DKNG Shows Sports Betting is Back, But This Time With Wall Street Flair


Baseball is back, with a deal for a 60-game season just announced. Professional golf is back. Nascar has been back for several weeks. Professional tennis, though off to a rocky start, is back. And, sports betting is back.

Which means companies like DraftKings (DKNG), which runs an online sports betting platform, is back in business.

Online gaming companies were left for dead when the COVID-19 pandemic hit. As sports league after sports league announced season-ending closures, there was no betting to be done.

But as sports shut down, and sports commentators and writers were left in limbo, an interesting thing happened. Some, including the more social media-famous Dave Portnoy, took to “betting” on stocks.

Portnoy, who is the founder of Barstool Sports, has used the stock market as a marketing tool, drawing millions of followers to his social media accounts with his battle cry of “Stocks only go up.” The entertaining, self-described sports bettor, can lose hundreds of thousands of dollars in a single trading session, all to the amusement of his social media followers.

What Portnoy—who once was closely associated with DraftKings, and now works as a “complete sell out” (his words) for Penn National Gaming (PENN) since its acquisition of Barstool Sports in January—has done is build an even bigger audience for sports betting when it returns.

The pent-up demand for sports betting, combined with some expert marketing from sports betting stalwarts like Mr. Portnoy, could lead to outsized gains for the sports betting stocks.

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DraftKings, which went public recently as a special purpose acquisition company (SPAC) has been moving higher in recent months in anticipation of sports returning. But the company isn’t just resting on its sports-betting laurels.

On Tuesday, the company announced a new casino gaming app for customers in New Jersey. Jason March, DraftKings’ VP of Gaming said, “We are thrilled to break new ground for DraftKings in the gaming space today with the launch of our DraftKings Casino app, the Company’s first perennial product that operates year-round, irrespective of the annual sports schedules.”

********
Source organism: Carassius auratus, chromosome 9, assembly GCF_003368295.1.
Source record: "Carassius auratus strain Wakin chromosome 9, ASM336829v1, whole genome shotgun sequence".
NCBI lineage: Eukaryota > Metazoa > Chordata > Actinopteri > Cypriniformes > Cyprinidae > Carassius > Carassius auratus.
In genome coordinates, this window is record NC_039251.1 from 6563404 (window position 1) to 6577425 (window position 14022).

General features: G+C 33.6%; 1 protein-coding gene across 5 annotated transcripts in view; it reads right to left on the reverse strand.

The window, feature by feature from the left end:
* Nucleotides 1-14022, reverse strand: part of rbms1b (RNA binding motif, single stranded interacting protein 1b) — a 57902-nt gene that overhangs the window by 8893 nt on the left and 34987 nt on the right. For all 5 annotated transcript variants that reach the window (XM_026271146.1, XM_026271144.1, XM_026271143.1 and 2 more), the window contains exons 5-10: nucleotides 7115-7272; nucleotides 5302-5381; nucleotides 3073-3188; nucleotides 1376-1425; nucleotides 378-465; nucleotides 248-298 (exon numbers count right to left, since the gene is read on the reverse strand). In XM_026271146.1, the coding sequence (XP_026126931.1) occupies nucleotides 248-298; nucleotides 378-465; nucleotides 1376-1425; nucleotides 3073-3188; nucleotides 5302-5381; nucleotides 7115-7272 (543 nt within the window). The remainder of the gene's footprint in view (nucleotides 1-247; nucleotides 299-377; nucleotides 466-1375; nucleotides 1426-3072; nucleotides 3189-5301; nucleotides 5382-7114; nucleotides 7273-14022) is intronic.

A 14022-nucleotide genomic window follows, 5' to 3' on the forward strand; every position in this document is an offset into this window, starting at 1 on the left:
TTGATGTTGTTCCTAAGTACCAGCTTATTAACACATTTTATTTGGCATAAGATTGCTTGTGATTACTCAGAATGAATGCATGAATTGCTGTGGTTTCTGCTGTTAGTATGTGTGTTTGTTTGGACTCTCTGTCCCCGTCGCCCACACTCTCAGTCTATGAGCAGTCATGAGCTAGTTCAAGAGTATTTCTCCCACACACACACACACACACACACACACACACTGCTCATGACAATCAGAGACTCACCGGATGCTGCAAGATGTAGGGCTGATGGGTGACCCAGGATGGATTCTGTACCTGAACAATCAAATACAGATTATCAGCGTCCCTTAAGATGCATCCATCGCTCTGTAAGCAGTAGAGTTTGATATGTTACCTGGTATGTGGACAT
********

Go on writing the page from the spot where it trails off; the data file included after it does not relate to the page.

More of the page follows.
This should add another leg to the DraftKings betting stool and smooth annual revenue numbers somewhat. In the company’s first earnings report last month, DraftKings reported $113.4 million in revenue, and a loss of $74 million.

The company has been spending heavily on marketing, as it enters new markets that approve online gaming, which added significantly to recent costs. If online gaming expands to additional states, seeking revenue to refill the DraftKings coffers after the COVID-19 pandemic, DraftKings could be a big long-term winner, even if they take on additional costs in the short-term.

Penn National Gaming, which owns in-person gaming facilities in 19 jurisdictions, and operates 41 gambling facilities, has also made a big comeback from the lows the market set on March 23rd. As the U.S. reopens, Penn stock has moved from $3.75, back to the mid-$30s.

Another rise in COVID-19 cases may cause the stock to pull back, setting up a better buying opportunity. To ensure its financial stability, the company recently did a $300 million share offering, as well as a $300 million debt offering.

With its 36% equity position in Barstool Sports, Penn is betting on that relationship as it launches an online betting platform, scheduled for August. The company, per its investor presentation, is looking to go after the market now dominated by DraftKings, relying on its 66 million Barstool fans.

Finally, Scientific Games (SGMS), perhaps best known for its lottery ticket machines, also offers a number of casino and digital betting games, and owns SG Digital, the sports betting division of Scientific Games.

The company should benefit from the country reopening, and a return to gaming and gambling, across the board—from being able to return to the supermarket or convenience store and buy lottery tickets, to sports betting, and even stay at home casino gaming for those still sheltering at home.

SGMS is nowhere near the highs it reached prior to the COVID-19 pandemic, trading at only half its pre-pandemic price of $30. First quarter revenue for SGMS was $725 million, down 13% from $837 million a year ago. The company blamed the impact of the pandemic for the decline.